Published: Fri, September 28, 2018
Sci-tech | By Carrie Guzman

Beluga Whale Spotted Swimming In The River Thames

Beluga Whale Spotted Swimming In The River Thames

Rod Downie, polar chief adviser at WWF, said: "Beluga whales are a species of the icy Arctic - finding one in the tepid Thames is an astonishingly rare event".

The previous reported sighting of a beluga in United Kingdom waters was in 2015, when two were spotted off the northeast coast of England and one in Northern Ireland.

The whale that was spotted Tuesday was "obviously very lost and quite possibly in trouble", the Whale and Dolphin Conservation said.

The creature is thousands of miles from its normal Arctic habitat, which makes this an "extremely unusual sighting", said Hoit.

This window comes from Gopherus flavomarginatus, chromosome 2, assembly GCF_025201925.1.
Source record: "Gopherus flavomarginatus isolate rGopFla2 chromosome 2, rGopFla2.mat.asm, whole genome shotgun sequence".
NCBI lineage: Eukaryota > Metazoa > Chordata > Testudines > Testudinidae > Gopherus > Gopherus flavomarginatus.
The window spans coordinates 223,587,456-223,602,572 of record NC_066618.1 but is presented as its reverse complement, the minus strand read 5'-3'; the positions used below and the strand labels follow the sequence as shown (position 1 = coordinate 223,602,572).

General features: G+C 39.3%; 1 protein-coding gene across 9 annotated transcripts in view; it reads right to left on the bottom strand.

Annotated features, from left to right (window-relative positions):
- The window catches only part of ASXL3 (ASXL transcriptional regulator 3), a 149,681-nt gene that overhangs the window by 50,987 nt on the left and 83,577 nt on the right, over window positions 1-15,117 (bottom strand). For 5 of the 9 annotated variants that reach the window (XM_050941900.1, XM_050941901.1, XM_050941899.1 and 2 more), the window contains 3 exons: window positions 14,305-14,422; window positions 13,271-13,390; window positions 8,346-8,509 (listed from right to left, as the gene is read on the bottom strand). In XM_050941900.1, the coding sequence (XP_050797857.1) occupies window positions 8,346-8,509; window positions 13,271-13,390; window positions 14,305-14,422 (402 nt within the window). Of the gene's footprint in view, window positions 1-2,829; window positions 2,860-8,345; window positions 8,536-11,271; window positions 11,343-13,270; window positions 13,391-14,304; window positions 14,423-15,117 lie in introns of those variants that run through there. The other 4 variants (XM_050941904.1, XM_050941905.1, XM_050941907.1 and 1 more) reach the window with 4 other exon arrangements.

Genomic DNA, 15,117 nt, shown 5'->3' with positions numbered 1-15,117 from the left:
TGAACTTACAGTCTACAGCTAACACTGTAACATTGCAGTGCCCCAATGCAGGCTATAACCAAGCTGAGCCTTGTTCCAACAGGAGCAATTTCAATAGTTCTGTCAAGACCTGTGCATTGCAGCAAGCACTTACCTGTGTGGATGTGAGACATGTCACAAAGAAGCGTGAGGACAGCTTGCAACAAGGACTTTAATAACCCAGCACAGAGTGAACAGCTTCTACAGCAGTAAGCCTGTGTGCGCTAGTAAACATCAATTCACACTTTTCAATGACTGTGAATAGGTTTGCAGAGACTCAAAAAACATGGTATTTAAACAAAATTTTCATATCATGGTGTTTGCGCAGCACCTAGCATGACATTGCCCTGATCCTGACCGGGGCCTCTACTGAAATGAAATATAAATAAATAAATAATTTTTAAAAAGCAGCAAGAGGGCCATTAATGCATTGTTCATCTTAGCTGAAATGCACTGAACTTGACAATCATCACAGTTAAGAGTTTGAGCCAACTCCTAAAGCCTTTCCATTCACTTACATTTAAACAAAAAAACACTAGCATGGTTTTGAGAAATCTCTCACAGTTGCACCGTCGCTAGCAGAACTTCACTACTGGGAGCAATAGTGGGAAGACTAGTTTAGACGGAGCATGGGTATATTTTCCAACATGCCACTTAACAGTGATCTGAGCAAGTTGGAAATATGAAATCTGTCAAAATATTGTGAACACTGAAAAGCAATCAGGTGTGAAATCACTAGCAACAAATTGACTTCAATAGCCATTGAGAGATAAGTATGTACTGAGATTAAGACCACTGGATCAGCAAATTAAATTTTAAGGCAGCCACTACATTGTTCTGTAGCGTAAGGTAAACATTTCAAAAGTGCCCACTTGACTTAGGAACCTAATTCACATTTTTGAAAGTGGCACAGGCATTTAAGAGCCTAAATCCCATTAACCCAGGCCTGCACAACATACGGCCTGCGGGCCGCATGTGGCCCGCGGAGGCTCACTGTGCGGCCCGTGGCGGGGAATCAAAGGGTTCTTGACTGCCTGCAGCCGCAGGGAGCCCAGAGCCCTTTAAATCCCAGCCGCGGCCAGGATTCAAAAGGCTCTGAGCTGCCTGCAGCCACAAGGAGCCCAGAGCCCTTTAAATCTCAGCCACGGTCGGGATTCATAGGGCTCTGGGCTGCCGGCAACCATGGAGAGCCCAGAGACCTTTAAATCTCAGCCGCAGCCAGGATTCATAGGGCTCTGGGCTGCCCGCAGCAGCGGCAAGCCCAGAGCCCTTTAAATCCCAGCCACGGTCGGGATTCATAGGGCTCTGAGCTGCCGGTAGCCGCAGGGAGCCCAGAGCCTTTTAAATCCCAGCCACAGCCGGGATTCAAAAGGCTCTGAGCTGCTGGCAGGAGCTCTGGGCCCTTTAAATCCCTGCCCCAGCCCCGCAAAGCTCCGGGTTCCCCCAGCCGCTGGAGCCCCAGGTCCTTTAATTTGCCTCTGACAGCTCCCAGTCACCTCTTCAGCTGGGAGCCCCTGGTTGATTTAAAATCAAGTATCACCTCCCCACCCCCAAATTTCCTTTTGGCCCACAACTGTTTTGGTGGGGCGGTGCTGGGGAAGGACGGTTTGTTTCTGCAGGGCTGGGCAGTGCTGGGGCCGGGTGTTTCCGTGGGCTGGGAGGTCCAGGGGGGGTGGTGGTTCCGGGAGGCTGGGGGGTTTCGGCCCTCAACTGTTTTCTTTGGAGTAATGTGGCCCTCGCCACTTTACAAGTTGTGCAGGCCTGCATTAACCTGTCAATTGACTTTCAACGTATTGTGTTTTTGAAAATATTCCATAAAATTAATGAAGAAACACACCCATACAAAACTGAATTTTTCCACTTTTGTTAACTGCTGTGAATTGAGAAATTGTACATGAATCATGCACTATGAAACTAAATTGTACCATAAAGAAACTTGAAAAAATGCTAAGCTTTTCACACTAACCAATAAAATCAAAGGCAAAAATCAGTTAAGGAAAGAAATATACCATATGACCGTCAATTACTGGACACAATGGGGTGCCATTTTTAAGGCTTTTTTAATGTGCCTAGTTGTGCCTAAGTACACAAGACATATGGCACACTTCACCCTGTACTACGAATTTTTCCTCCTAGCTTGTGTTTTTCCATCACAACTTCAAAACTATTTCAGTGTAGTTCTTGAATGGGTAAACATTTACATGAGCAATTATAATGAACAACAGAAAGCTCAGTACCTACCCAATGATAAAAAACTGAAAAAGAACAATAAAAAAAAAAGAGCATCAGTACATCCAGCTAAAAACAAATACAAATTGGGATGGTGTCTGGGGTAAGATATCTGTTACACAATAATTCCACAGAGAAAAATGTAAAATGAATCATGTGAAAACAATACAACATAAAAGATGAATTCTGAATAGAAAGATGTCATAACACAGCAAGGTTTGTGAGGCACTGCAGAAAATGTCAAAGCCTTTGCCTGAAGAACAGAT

The whale was first seen near Gravesend, Kent, on Tuesday, and has been spotted in the same area again on Wednesday.

And a spokesman for the RSPCA said it was aware of the situation and was working with other age agencies to monitor the situation provide appropriate assistance if requested.

RSPCA spokeswoman Clare Dew said: "We don't have any concerns about the whale itself at the moment, and it is certainly still behaving normally".

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Photographers line the banks of the Thames to snap the whale.

She added the animal was "swimming strongly" and it would hopefully swim back out to sea, and not travel the other way up the Thames. The whale's location is between two major container docks, Tilbury and the new London Gateway port.

Belugas typically live for 40 to 60 years.

Known as the "canary of the sea" due to their chirps, clicks and whistles, beluga whales can range from 13 ft to 20 ft in length and have distinctive round foreheads, known as "melons".

It has adapted to life in the Arctic, and is distinctive for its all-white colour and for not having a dorsal fin. They can move between salt and fresh water.

This sea creature made a whale of a trip.

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